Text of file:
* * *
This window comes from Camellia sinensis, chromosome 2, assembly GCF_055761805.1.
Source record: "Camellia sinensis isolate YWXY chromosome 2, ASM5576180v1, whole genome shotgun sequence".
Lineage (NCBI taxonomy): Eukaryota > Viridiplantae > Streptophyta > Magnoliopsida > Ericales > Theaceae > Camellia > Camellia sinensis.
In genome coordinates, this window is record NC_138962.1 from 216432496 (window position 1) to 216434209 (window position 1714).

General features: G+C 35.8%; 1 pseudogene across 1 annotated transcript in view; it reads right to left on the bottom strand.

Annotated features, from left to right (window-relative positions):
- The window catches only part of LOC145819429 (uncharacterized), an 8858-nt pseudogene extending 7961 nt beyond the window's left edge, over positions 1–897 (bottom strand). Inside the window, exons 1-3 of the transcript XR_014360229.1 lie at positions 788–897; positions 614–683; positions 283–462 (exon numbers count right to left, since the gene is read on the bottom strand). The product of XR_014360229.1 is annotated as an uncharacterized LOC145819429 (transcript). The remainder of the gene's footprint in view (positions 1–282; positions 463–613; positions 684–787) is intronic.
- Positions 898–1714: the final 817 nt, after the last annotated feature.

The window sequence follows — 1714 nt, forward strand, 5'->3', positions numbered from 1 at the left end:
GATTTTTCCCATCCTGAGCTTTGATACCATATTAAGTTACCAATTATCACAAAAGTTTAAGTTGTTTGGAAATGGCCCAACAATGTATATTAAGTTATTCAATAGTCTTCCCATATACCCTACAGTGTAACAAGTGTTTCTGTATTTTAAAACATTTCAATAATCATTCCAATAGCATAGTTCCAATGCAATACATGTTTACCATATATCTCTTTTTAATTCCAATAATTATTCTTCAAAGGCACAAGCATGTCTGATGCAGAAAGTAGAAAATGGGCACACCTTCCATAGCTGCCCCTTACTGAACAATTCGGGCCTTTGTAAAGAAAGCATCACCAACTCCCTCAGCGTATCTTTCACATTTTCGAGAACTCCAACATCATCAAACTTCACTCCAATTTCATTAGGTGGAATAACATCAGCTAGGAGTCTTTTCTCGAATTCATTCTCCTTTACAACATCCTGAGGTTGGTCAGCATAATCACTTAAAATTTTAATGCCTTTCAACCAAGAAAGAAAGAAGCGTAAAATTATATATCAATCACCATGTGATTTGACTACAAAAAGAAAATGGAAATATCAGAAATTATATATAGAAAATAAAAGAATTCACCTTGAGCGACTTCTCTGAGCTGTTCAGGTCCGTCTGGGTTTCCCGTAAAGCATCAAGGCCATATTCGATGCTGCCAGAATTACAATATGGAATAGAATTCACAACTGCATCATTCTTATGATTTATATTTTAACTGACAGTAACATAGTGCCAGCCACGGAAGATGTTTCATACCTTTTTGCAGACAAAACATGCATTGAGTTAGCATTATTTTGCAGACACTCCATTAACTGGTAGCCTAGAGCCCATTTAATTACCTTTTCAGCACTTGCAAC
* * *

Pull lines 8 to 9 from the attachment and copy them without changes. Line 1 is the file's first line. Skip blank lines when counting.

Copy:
- Positions 898–1714: the final 817 nt, after the last annotated feature.

The window sequence follows — 1714 nt, forward strand, 5'->3', positions numbered from 1 at the left end: